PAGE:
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Counter-Terrorism Law and Practice: An International Handbook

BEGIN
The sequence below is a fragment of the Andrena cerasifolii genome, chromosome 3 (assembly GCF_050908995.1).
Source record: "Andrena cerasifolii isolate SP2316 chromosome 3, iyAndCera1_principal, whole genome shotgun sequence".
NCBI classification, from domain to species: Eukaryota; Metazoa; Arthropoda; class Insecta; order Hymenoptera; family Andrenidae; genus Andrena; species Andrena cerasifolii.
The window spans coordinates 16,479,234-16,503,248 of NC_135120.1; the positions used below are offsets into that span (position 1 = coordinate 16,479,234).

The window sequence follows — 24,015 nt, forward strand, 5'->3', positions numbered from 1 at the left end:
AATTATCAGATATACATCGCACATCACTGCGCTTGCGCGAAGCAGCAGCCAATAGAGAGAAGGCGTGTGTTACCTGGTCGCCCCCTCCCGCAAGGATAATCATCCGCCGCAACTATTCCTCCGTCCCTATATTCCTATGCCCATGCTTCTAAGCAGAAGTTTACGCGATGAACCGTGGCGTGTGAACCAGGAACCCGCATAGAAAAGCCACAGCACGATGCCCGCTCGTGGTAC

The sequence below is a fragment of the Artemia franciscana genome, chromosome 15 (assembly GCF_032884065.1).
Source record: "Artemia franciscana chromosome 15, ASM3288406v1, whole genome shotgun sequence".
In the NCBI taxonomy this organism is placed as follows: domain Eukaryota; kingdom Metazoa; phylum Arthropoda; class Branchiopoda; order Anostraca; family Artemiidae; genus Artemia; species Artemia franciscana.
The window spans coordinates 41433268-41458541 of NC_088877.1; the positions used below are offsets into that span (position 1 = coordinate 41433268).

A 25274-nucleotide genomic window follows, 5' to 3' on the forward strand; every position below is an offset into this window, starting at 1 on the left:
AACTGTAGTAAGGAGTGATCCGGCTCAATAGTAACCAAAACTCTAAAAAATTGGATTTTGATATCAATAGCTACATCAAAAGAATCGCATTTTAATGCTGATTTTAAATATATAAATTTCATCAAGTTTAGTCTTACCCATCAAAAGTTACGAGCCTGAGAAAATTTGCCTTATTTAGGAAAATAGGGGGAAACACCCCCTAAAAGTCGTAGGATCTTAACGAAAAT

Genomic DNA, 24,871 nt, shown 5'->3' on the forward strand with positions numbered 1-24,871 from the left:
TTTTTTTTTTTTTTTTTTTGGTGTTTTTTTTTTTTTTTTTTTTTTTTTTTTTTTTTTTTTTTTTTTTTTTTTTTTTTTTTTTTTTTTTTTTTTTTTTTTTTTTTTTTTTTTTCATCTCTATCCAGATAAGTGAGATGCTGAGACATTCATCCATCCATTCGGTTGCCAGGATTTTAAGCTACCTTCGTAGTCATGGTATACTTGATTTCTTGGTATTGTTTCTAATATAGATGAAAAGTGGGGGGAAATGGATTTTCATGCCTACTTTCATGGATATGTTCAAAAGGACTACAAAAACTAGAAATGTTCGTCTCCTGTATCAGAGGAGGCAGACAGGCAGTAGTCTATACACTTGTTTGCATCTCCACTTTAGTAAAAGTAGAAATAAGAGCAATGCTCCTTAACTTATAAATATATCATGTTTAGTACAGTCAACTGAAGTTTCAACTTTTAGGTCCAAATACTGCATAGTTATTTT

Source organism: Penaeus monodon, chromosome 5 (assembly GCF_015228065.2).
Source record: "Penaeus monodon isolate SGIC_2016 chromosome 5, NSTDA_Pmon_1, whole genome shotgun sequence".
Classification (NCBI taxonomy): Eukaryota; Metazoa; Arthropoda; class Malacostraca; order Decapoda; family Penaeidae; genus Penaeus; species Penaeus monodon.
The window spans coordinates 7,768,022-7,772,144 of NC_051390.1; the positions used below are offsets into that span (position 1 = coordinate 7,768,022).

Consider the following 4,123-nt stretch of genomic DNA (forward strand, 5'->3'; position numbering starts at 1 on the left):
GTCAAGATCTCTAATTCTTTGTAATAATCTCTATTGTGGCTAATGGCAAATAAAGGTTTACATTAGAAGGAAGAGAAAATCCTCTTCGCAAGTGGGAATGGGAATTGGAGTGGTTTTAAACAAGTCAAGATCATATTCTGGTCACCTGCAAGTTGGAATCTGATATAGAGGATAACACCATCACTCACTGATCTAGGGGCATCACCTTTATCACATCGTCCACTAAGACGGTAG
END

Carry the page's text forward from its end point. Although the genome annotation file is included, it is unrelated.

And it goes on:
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14 THE UNITED NATIONS IN THE FIGHT AGAINST TERRORISM Javier Rupérez* I. INTRODUCTION International efforts to eliminate terrorism started years before the United Nations was established. Terrorism was of concern to the international community as early as 1937, when the League of Nations prepared a draft convention for the prevention and punishment of terrorism. The draft convention defined terrorism as: “All criminal acts directed against a State and intended or calculated to create a state of terror in the minds of particular persons or a group of persons or the general public.” 1 Although this convention never came into existence and the definition ignores acts against civilians, rather than against the State per se, it did serve as a point of reference for later discussion of terrorism when the United Nations and regional intergovernmental organizations dealt with the issue from a legal and political perspective. II. THE GENERAL ASSEMBLY Despite many years of debate, the General Assembly has thus far been unable to agree on a definition of terrorism. But lack of agreement on a definition does not mean that the international community has made no progress in combating the problem. The United Nations and other international organizations have managed to formulate ad hoc conventions dealing with specific forms of terrorism. Since 1963, the international community has elaborated 13 legal instruments related to the prevention and suppression of international terrorism 2 . The most recent, the International Convention for the Suppression of Acts of Nuclear Terrorism, was opened for signature on 14 September 2005. Over the years, levels of awareness of the phenomenon of terrorism has depended on the experience of the international community as a whole at any given time. Following the attack on Lod airport, near Tel Aviv, and the kidnapping and killing of 11 Israeli athletes during the Olympic Games at Munich in 1972, the issue of terrorism became the epicenter of attention and contention in the General Assembly when, by note dated 8 September 1972, then Secretary-General Kurt Waldheim requested the General Assembly to include in the agenda of its twenty-seventh session an additional item of an important and urgent character, entitled “Measures to prevent terrorism and other forms of violence which endanger or take innocent human lives or jeopardize fundamental freedoms” 3 . * Executive Director, Counter-Terrorism Committee Executive Directorate, United Nations. The views expressed in this paper are not necessarily those of the United Nations Counter-Terrorism Committee. 1 19 League of Nations O. J. 23 (1938) (never entered into force). 2 These are: The Convention on Offences and Certain Other Acts Committed On Board Aircraft (1963); The Convention for the Suppression of the Unlawful Seizure of Aircraft (1970); The Convention for the Suppression of Unlawful Acts against the Safety of Civil Aviation (1971); The Convention on the Prevention and Punishment of Crimes against Internationally Protected Persons (1973);
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